Saturday Sidebar: What is your one word of the year?

What is your "one word" for 2013?

What is your “one word” for 2013?

This week’s Saturday Sidebar Question comes from World Moms Blog writer Alison.  She asked our writers,

“What is your one word of the year which is going to guide you like a beacon?”

Check out what some of our World Moms had to say…

Alison Lee of Malaysia writes:
“My One Word is Do.” More about it here.

Documama of USA writes:
Here is my post for the word of the year.” (more…)

World Moms Blog

World Moms Blog is an award winning website which writes from over 30 countries on the topics of motherhood, culture, human rights and social good. Over 70 international contributors share their stories from around the globe, bonded by the common thread of motherhood and wanting a better world for their children. World Moms Blog was listed by Forbes Woman as one of the "Best 100 Websites for Women 2012 & 2013" and also called a "must read" by the NY Times Motherlode in 2013. Our Senior Editor in India, Purnima Ramakrishnan, was awarded the BlogHer International Activist Award in 2013.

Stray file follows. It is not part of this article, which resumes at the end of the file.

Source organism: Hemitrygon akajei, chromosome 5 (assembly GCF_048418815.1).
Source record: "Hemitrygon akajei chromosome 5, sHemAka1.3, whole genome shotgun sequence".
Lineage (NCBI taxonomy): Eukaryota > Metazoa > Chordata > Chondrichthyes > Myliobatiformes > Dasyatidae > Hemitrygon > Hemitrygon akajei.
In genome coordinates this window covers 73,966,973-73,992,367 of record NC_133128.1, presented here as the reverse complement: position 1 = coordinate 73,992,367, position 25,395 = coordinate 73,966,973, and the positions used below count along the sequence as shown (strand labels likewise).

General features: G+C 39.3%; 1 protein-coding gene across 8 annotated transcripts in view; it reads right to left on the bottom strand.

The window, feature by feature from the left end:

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LAOS: Traveling As a Mom

LAOS: Traveling As a Mom

IMG_6076-001After flying our twin toddlers half way around the world four months ago, and taking three trips within a month recently, I was certain that I would have some ingenious insights to share on traveling with children. I thought that in addition to the universe of tips out there…from how many diapers to pack, kinds of toys to bring, useful apps to download, to reminders about extra clothes for yourself, and the triumvirate panacea of patience, sense of humor and a thick skin… that I would have new pearls of wisdom to add. Yet I do not because there is a lot of good advice out there that really covers it all.